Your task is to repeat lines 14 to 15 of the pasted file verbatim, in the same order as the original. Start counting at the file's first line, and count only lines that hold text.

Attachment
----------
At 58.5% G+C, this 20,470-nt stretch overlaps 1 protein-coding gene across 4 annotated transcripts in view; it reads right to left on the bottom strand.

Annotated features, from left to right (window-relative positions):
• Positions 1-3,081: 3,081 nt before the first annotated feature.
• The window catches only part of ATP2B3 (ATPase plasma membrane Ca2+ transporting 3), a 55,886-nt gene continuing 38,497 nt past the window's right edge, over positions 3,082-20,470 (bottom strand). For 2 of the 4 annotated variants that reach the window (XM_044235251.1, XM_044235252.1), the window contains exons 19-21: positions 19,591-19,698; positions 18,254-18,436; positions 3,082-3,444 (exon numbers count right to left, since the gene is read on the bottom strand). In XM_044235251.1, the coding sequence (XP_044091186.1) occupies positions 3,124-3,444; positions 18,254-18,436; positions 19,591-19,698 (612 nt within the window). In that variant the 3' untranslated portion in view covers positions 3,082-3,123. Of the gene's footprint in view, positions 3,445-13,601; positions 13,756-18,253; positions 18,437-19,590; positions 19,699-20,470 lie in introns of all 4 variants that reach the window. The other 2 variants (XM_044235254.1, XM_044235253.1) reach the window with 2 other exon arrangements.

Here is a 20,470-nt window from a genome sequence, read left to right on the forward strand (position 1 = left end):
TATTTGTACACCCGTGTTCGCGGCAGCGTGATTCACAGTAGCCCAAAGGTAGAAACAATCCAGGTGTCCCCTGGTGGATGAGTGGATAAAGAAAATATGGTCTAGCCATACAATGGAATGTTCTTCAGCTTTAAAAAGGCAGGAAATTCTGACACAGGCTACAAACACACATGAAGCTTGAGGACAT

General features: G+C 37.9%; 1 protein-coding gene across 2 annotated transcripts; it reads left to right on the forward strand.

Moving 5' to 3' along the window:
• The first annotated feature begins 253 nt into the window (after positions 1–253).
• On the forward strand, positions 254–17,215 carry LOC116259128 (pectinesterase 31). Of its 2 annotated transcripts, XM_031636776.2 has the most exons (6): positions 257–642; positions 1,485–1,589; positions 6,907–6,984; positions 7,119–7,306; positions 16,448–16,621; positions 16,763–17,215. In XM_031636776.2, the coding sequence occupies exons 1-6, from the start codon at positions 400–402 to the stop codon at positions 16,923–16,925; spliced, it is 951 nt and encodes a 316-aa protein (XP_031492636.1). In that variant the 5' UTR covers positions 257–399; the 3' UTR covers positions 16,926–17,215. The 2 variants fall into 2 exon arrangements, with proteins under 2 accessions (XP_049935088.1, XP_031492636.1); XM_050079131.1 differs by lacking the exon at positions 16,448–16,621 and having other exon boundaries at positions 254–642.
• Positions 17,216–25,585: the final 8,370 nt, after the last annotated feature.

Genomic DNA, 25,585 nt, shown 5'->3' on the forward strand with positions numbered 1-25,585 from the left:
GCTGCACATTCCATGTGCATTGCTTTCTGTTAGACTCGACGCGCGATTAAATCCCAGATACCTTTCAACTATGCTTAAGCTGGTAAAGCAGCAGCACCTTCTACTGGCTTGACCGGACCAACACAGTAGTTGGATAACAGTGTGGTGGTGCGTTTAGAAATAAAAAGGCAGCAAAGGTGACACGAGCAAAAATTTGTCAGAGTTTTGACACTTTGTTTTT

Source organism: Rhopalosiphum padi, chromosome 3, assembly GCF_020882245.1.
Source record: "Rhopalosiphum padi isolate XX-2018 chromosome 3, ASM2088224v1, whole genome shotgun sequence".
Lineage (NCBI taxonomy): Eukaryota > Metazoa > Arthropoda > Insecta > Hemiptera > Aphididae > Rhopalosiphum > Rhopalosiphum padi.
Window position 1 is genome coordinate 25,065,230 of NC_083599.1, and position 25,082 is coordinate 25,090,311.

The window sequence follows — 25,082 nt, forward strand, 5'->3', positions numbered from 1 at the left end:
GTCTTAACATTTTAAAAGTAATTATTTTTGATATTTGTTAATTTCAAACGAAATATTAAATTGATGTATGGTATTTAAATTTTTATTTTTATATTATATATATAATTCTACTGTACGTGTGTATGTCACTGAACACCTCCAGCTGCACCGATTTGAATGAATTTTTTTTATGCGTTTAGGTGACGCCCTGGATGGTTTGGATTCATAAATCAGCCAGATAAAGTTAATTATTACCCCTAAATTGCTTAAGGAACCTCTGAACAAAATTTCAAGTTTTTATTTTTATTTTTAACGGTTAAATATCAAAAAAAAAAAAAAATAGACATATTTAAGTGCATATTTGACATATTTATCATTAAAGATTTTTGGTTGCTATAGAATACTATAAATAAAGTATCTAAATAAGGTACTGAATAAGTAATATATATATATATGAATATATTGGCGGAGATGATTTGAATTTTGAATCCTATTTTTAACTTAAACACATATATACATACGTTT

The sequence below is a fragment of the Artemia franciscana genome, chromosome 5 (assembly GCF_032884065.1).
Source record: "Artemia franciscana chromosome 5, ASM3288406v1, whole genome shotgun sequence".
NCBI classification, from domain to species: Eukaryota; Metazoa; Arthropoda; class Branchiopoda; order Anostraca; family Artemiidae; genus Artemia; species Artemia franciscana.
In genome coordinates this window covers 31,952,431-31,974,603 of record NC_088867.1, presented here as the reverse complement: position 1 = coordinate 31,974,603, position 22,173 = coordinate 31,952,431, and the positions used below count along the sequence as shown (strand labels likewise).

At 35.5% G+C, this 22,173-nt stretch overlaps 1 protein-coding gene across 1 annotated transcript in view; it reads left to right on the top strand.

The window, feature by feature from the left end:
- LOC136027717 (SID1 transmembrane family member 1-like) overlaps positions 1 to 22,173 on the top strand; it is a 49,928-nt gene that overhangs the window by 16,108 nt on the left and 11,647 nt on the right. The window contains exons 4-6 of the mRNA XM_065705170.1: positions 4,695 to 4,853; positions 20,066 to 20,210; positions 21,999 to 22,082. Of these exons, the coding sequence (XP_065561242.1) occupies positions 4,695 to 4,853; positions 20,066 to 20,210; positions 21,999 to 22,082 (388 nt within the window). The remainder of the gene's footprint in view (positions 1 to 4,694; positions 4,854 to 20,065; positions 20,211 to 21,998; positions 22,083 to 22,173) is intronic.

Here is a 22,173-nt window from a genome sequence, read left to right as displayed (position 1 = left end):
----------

Source organism: Rhopalosiphum padi, chromosome 3, assembly GCF_020882245.1.
Source record: "Rhopalosiphum padi isolate XX-2018 chromosome 3, ASM2088224v1, whole genome shotgun sequence".